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Why we need a new traffic sign.

By Ezra Klein  |  March 30, 2010; 12:26 PM ET
 
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Comments

The only experimental data I have to offer in support of the improved efficiency of the roundabout is that they improve traffic at bad intersections in Sim City.

Posted by: saraeanderson | March 30, 2010 1:50 PM | Report abuse

What we need is proper driver education. I know what "yield" means, I know how to "zipper merge," I know what the accel/decel ramps are for, etc. Knowing that the red/white triangle sign means "The Other People Have The Right Of Way, Slow Down And Look Before You Attempt To Merge" has to do with how young drivers are taught.

I continue to maintain that people should not be given a driving license in northeastern the U.S. unless they can handle the New Jersey Turnpike merge/split.

Posted by: ajw_93 | March 30, 2010 2:00 PM | Report abuse

Sigh.
That should read, "in the northeastern U.S."

Posted by: ajw_93 | March 30, 2010 2:01 PM | Report abuse

A micro-roundabout at a very busy 3-way intersection at Beaumont, Jersey, has had ¨Filter in turn¨ signs for at least 30 years. It works fine.

Posted by: JamesWimberley | March 30, 2010 6:12 PM | Report abuse

In Britain, mini-roundabouts are just painted circles in the road so they are not expensive to install and work at three-way intersections as well four or more. I've always thought of this as an energy conservation issue, so it's nice to see some numbers confirming it.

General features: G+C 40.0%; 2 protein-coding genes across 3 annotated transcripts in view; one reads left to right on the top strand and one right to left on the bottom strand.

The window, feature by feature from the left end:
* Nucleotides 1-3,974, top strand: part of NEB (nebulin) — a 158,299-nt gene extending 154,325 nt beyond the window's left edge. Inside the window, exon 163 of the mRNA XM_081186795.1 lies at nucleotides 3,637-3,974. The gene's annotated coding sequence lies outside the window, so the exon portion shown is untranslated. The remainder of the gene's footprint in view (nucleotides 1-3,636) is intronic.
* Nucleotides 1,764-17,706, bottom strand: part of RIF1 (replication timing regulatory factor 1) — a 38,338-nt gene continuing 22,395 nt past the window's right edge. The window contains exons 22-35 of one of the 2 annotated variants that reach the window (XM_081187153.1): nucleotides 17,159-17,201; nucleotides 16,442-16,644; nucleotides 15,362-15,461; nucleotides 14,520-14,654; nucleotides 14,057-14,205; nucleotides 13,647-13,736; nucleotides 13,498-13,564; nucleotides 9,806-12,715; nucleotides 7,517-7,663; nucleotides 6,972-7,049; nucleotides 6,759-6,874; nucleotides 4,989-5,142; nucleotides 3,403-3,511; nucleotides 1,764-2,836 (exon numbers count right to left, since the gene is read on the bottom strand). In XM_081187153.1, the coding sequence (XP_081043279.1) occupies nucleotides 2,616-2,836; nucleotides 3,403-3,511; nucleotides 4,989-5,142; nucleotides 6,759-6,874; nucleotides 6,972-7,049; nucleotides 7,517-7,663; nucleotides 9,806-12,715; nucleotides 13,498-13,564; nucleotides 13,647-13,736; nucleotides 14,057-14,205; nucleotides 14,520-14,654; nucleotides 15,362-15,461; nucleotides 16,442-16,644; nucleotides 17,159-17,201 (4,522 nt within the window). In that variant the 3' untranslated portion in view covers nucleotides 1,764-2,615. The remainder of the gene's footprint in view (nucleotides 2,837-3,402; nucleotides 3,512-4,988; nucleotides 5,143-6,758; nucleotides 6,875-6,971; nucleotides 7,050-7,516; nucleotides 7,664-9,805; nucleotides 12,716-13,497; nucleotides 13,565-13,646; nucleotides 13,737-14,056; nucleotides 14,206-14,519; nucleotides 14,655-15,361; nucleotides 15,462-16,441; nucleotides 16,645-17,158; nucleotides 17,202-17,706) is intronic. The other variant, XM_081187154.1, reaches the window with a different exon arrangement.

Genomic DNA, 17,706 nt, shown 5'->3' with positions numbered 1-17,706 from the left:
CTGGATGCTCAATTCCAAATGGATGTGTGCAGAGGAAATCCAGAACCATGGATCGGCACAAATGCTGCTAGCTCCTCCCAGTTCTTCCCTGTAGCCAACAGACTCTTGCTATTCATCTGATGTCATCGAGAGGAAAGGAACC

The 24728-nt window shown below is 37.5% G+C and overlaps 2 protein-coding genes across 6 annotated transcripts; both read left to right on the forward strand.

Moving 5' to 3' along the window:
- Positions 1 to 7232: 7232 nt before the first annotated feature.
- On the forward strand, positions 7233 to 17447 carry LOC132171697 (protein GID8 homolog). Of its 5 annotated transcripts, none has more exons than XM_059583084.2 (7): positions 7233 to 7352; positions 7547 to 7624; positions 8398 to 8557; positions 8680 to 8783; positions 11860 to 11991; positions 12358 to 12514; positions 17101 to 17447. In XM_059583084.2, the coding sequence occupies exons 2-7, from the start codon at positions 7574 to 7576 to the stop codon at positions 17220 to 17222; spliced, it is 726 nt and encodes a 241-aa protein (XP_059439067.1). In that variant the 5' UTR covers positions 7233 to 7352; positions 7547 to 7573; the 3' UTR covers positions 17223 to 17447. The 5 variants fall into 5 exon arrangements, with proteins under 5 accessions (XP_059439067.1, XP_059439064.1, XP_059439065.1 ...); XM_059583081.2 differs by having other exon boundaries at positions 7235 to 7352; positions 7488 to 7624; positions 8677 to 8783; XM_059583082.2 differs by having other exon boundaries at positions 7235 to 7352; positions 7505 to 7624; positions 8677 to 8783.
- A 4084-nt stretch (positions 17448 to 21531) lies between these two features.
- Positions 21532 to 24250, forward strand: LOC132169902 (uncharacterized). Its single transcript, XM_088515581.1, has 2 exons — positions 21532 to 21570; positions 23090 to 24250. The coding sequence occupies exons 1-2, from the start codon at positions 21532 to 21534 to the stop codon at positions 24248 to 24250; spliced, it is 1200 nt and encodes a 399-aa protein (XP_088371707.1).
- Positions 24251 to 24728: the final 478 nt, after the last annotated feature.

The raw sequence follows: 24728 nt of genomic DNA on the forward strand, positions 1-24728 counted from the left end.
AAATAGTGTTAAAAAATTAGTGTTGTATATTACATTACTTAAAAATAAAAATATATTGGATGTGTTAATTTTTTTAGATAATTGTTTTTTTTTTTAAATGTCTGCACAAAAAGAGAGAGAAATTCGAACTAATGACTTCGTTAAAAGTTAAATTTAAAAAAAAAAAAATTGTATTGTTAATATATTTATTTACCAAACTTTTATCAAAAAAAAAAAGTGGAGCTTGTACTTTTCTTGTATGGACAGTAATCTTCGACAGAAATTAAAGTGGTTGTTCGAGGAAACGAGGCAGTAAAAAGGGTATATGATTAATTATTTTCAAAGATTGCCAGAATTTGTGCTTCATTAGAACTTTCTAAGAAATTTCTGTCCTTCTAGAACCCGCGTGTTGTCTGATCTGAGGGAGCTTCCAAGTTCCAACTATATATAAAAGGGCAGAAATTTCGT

Posted by: rayosborn | March 30, 2010 11:22 PM | Report abuse

It seems like a pretty fundamental oversight that "turn" has an ambiguous meaning, especially in this context.

Posted by: dzaleznik | March 31, 2010 12:28 AM | Report abuse

In praise of Italian drivers -- really.

Strange but true, actual drivers in Italy often treat yield signs as if they were take turns signs.

I absolutely agree that there should be such signs. The current law (in Italy as well as the USA) which requires those who are to yield to yield if not forever then for a full rush hour would cause daily gridlock.

In this case, the facts that the law is not enforced and that Italians ignore it works out fairly well. With absurd laws, people have developed social norms which work OK.

There are people who just push ahead always. This is irritating, but the overall outcome (people get to work and then get home using narrow roads with very few traffic lights) is much better than the outcome would be if people obeyed the codice della strada as written.

Posted by: rjw88 | April 1, 2010 8:34 AM | Report abuse

OK now to be picky. The problem with the sign is the word "if." The proposal, which I support, has different rules for what to do if cars are waiting (take turns) or if they aren't (vehicle coming from the right has the right of way).

If cars are inching forward bumper to bumper they are clearly waiting. If they are going 65 and separated by a safe following distance they aren't (also if they are in Italy pigs are flying).

So what about cars going 20 with 20 feet between one car and the next ?

There is a serious problem if who has the right of way depends on the subjective condition with grey areas "if cars are waiting." The main point of rules of precedence is that it, if people follow the rules, there won't be two cars in the same place at the same time.

The proposed sign sacrifices some clarity on this point in the name of efficiency. It is possible that any gain in efficiency will be entirely lost because of fender benders and people trading insurance information and arguing.

Posted by: rjw88 | April 1, 2010 8:40 AM | Report abuse

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